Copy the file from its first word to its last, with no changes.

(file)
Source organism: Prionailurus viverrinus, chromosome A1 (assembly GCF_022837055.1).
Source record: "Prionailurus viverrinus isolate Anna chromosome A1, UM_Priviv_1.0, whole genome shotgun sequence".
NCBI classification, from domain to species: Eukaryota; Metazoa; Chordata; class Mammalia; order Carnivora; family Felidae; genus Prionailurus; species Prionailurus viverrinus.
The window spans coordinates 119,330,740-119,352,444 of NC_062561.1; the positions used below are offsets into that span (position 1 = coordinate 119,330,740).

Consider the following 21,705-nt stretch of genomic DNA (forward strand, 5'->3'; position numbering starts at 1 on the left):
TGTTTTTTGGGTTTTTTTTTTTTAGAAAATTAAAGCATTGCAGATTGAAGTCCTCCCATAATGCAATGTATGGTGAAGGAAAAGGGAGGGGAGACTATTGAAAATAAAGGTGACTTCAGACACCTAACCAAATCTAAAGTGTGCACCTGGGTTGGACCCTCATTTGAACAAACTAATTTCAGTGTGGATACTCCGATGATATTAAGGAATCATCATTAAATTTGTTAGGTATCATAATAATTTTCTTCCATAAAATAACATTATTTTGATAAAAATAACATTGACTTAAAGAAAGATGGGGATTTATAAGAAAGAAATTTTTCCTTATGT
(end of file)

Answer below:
Source organism: Prionailurus viverrinus, chromosome A1 (assembly GCF_022837055.1).
Source record: "Prionailurus viverrinus isolate Anna chromosome A1, UM_Priviv_1.0, whole genome shotgun sequence".
NCBI classification, from domain to species: Eukaryota; Metazoa; Chordata; class Mammalia; order Carnivora; family Felidae; genus Prionailurus; species Prionailurus viverrinus.
The window spans coordinates 119,330,740-119,352,444 of NC_062561.1; the positions used below are offsets into that span (position 1 = coordinate 119,330,740).

Consider the following 21,705-nt stretch of genomic DNA (forward strand, 5'->3'; position numbering starts at 1 on the left):
TGTTTTTTGGGTTTTTTTTTTTTAGAAAATTAAAGCATTGCAGATTGAAGTCCTCCCATAATGCAATGTATGGTGAAGGAAAAGGGAGGGGAGACTATTGAAAATAAAGGTGACTTCAGACACCTAACCAAATCTAAAGTGTGCACCTGGGTTGGACCCTCATTTGAACAAACTAATTTCAGTGTGGATACTCCGATGATATTAAGGAATCATCATTAAATTTGTTAGGTATCATAATAATTTTCTTCCATAAAATAACATTATTTTGATAAAAATAACATTGACTTAAAGAAAGATGGGGATTTATAAGAAAGAAATTTTTCCTTATGT